Board Member for Canadians for Fair Access to Medical Marijuana (CFAMM), Peter Thurley, shares his views on medical cannabis advocacy and education issues
Canadians for Fair Access to Medical Marijuana (CFAMM) is a patient-run medical cannabis advocacy and education organisation that began when founder and outgoing Executive Director Jonathan Zaid ran into access barriers in obtaining his legal medicine. Suffering with a condition known as new daily persistent headache (NDPH), Zaid found that of the myriad of options offered by various doctors, only cannabis provided him with the relief he needed. Instead of taking away his ability to function (a recurring criticism of cannabis-use), it provided him with new ways to thrive.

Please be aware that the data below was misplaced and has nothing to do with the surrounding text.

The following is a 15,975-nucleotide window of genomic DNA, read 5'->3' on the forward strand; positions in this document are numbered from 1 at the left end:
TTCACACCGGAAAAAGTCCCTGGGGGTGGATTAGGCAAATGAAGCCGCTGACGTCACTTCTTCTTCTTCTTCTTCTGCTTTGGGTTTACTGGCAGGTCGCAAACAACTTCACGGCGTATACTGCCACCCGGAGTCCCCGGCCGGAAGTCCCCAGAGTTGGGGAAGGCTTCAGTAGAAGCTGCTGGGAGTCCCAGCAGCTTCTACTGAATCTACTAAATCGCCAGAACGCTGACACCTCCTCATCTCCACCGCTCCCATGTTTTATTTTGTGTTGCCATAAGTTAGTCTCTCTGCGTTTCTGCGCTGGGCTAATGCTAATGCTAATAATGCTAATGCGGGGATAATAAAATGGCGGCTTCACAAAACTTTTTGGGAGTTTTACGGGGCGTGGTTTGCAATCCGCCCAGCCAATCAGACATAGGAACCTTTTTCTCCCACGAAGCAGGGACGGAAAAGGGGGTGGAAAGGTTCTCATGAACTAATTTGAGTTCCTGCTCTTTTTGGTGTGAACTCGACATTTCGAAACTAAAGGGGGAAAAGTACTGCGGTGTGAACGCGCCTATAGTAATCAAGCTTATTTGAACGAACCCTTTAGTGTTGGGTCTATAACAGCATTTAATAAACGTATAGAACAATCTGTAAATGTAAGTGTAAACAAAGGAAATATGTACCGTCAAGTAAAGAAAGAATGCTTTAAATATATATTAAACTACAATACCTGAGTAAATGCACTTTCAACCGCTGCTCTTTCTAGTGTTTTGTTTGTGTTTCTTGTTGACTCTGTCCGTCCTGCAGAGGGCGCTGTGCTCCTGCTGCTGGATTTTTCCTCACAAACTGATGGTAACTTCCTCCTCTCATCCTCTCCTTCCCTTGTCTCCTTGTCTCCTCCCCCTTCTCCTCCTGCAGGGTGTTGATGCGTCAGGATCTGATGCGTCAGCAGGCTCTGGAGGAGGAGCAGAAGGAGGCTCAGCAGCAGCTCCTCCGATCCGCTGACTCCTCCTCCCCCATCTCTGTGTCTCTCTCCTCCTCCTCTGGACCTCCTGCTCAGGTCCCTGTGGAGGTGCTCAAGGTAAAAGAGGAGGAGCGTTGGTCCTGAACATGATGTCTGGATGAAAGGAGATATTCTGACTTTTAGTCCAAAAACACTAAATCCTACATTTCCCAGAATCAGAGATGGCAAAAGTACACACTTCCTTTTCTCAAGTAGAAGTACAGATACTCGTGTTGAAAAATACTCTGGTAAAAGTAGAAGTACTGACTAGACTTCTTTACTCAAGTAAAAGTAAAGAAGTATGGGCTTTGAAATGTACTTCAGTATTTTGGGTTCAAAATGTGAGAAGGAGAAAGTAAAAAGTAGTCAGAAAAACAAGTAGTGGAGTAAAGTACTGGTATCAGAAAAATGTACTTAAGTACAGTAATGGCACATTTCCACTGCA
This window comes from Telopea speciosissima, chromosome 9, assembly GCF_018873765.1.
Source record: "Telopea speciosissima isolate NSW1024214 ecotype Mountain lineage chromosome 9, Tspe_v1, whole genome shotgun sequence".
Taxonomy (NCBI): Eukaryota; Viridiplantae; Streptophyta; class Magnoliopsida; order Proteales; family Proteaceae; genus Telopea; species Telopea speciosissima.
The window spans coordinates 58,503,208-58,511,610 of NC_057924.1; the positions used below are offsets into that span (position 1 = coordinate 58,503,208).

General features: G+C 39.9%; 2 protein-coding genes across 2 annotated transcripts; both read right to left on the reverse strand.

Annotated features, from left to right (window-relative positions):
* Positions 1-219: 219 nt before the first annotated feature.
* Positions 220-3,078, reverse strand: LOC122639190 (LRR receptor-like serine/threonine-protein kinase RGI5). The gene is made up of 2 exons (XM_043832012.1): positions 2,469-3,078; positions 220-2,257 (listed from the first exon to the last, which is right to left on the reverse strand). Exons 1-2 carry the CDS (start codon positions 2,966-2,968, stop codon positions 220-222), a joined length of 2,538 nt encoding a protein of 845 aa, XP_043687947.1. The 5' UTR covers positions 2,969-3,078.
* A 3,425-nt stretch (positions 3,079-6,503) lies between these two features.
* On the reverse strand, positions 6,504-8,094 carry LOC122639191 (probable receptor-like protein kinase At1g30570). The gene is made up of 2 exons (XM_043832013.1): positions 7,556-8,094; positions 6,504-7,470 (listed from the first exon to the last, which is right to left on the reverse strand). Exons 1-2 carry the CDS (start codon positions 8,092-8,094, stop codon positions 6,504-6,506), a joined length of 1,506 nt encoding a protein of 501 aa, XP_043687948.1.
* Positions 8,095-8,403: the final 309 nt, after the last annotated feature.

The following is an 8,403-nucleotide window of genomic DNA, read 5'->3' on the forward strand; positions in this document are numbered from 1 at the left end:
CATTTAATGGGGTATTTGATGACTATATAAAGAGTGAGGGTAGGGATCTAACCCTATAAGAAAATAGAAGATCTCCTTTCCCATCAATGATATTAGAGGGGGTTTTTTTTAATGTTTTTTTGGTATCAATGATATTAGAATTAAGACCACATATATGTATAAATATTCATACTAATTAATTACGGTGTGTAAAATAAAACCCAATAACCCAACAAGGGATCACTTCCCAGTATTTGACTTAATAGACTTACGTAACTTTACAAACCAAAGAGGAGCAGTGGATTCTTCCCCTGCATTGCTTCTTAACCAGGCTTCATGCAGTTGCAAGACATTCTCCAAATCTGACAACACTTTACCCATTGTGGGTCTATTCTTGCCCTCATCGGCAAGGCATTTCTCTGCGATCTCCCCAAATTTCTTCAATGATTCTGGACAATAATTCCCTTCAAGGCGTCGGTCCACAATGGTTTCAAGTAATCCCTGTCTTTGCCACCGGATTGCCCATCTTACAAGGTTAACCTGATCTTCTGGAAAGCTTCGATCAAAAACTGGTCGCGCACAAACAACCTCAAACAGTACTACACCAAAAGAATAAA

While attending the University of Waterloo in 2014, he successfully petitioned his student union to include his medical cannabis in their health care coverage plan, becoming the first person to obtain insurance coverage for cannabis in Canada. Since then, he has grown CFAMM into the leading patient advocacy group in Canada. With a large advisory team of patients and working with leaders from across both activist circles and industry boardrooms, CFAMM has highlighted affordability and access issues within the current medical cannabis regime, as well as worked with government, official cannabis growers known as licensed producers and the insurance industry to set up insurance best practices.